Currently, I'm not aware of any display that actually accepts a 24 Hz input. The output of the player will be 30Hz or 60Hz, probably not 48 or 72, and the extra scans will be produced in the usual way [just as with properly-flagged film-source DVDs] by alternately rendering each frame, in the player, as 2 and 3 fields. There is no change of the running time involved [unlike with PAL in which 24 fps is sped up to 25 fps], because the 30 or 60 video frames occur in the same second which the 24 film fames occupied. Likewise there is no change in the audio. Audio is slightly, imperceptibly altered for NTSC video, because the film and the accompanying sound are slowed down by a factor of 1001/1000 to accomodate the screwy framerate of NTSC colour TV ; this change will no longer occur with "true" 30 or 60 fps video, which is the HiVision standard.

#3 of 5 OFFLINE   GregK

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Posted April 15 2006 - 02:45 PM

I'm guessing we will probably continue on with the slight varients (23.976, 29.97, 59.97 etc) as it makes cross conversion to the other legacy NTSC formats easier as well as cleaner. Ditto for display devices. While the North American ATSC standard allows for both standards, as in 24 or 23.97, 60 or 59.97 and so on, it appears we will stick with the slight offsets. ABC is using 720p HDTV @ 59.97 progressive frames per second. NBC / CBS / (and on occasion PBS) use 1080 HDTV interlaced at 59.97 fields per second. From a purist approach I do wish it were easier to ditch the slight offsets, but as Christopher noted, the end result is very slight and really is imperceptible.

#4 of 5 OFFLINE   Michael Osadciw

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Posted April 18 2006 - 09:20 AM

Toshiba has told me that 1080/24p is stored on the disc with flags on specific frames that need to be doubled to get to 30fps for 1080/60i. When players are available with 1080/24p output, the player will ignore those flags and output the original 1080/24p. That's good news. I didn't ask about syncing the audio with the additional frames by slowing it down. I'm assuming that is a given. Mike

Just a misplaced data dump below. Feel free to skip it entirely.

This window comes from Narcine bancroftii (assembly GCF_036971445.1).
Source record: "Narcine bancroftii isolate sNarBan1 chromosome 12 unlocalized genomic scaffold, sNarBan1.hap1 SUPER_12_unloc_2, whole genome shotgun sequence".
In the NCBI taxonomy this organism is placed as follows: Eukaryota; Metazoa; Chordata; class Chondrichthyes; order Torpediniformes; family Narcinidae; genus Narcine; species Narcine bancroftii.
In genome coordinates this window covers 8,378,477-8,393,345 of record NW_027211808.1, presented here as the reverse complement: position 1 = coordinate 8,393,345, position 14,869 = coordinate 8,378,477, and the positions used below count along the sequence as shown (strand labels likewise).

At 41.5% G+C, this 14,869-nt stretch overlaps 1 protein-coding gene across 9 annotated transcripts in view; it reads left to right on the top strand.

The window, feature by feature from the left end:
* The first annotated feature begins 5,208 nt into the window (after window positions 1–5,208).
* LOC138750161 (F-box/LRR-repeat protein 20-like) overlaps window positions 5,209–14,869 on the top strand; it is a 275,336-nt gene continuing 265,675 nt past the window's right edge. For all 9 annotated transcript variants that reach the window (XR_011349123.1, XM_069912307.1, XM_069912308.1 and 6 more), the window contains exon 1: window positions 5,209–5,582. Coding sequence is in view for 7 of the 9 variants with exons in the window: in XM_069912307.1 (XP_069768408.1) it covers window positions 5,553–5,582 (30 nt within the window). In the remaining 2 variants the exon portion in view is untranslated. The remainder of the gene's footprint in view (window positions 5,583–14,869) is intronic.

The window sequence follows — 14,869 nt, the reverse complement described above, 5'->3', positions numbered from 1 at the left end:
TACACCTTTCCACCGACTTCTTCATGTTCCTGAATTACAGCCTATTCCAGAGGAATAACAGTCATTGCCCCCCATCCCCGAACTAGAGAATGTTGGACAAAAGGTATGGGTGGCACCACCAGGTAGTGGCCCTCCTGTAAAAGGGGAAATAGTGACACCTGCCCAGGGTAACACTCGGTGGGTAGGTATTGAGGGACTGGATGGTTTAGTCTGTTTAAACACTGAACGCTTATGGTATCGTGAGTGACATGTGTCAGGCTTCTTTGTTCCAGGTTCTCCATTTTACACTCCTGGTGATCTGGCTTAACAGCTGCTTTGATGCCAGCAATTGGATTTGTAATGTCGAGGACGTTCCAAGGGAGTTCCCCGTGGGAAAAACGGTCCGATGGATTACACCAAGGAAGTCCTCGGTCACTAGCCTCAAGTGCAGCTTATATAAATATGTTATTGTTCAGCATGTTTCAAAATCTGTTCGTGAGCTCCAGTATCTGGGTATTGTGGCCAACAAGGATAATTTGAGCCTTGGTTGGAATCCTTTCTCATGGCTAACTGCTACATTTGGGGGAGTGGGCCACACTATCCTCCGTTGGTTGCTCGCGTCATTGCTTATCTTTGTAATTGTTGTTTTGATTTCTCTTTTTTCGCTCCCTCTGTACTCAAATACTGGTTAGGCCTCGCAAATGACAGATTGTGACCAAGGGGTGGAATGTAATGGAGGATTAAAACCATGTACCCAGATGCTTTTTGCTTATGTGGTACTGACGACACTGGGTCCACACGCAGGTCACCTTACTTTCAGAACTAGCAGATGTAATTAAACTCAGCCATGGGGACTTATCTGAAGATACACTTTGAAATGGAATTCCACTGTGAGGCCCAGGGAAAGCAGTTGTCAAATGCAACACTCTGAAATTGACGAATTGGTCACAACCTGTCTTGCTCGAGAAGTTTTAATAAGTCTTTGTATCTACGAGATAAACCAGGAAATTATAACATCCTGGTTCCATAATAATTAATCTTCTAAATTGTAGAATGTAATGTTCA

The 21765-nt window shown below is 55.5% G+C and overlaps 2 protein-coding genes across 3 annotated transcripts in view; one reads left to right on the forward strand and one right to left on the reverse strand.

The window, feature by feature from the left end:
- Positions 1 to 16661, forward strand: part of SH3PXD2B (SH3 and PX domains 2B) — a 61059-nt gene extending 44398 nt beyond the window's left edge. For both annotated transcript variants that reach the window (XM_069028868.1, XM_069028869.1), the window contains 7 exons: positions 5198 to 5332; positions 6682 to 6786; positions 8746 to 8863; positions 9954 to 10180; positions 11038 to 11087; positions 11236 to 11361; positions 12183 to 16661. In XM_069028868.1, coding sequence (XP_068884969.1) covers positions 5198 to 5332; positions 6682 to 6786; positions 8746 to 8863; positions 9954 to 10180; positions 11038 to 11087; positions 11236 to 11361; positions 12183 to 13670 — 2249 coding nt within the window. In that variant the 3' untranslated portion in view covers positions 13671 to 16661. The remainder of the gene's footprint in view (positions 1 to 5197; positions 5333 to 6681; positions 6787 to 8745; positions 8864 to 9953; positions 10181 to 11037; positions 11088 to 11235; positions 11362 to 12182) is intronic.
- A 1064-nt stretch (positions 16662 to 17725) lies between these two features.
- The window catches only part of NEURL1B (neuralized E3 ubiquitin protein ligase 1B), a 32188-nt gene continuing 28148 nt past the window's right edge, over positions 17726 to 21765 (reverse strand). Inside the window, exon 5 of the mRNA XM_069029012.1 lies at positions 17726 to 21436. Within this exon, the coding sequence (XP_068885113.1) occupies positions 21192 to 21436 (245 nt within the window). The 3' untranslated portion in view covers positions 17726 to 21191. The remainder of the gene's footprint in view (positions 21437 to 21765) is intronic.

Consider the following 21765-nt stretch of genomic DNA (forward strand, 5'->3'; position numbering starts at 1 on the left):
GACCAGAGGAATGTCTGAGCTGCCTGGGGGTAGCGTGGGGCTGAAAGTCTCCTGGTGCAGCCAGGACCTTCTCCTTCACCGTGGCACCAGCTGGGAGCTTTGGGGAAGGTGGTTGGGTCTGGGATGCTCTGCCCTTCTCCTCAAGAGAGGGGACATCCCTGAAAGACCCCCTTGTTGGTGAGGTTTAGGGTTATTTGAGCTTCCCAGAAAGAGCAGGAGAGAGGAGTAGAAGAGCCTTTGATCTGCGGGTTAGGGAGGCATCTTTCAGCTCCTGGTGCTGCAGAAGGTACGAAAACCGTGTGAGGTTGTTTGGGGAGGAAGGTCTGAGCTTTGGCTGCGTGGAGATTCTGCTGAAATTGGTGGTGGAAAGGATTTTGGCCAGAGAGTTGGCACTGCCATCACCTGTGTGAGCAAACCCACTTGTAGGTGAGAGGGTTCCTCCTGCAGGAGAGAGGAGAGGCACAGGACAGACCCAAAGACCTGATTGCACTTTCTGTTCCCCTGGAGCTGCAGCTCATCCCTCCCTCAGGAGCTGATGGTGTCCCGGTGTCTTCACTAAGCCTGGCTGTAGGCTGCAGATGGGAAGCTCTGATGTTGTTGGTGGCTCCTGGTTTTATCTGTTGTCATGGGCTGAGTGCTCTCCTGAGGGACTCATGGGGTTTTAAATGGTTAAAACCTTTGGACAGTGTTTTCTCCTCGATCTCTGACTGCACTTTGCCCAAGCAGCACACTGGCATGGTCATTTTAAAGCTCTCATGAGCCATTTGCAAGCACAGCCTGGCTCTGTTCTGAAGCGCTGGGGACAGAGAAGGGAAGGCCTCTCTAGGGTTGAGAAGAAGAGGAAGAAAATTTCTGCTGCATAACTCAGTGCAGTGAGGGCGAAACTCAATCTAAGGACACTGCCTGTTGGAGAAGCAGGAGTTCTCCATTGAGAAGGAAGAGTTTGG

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#5 of 5 OFFLINE   DaViD Boulet

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Posted April 28 2006 - 06:52 AM

Michael, You're right that (almost all) film-based 1080 content on both HD DVD and BD will be 1080 24P encoded. How this gets sent to the display is entirely player-dependent. To start HD DVD only does 1080I at 60. To start BD players will do 1080p at 60 and some will also do 1080P at 24. Yes...there *are* displays (some projectors for instance) that can already accept a native 1080 24P signal. In the not-too-distant future expect more and more HD DVD and BD players to give videopiles fuller control so that a native "24 rate" can be obtained to avoid all added judder from the 3-2 repitition we see today for the 60Hz market. THERE IS NO FLICKER with "on"-technology diplays (like DLP, LCD, Plasma etc.) so 24 frame playback would look just fine and appear no different that 48 or 72 frame playback if the source was 24 frame to begin with. Lots of talk over at AVS about this. The projector manufacturers know we want to say goodbye to stupid 3-2 60Hz with new technologies and several manufacturers are working hard to get us there.